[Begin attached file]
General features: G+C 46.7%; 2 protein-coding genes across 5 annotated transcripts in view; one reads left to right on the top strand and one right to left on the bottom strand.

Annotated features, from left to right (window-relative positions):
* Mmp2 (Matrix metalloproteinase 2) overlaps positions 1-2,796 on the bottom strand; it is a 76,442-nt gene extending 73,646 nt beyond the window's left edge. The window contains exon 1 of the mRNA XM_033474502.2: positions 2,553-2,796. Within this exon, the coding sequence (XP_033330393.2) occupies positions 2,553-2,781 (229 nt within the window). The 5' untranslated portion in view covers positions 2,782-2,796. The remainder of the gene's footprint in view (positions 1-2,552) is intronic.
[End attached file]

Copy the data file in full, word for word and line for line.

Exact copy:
General features: G+C 46.7%; 2 protein-coding genes across 5 annotated transcripts in view; one reads left to right on the top strand and one right to left on the bottom strand.

Annotated features, from left to right (window-relative positions):
* Mmp2 (Matrix metalloproteinase 2) overlaps positions 1-2,796 on the bottom strand; it is a 76,442-nt gene extending 73,646 nt beyond the window's left edge. The window contains exon 1 of the mRNA XM_033474502.2: positions 2,553-2,796. Within this exon, the coding sequence (XP_033330393.2) occupies positions 2,553-2,781 (229 nt within the window). The 5' untranslated portion in view covers positions 2,782-2,796. The remainder of the gene's footprint in view (positions 1-2,552) is intronic.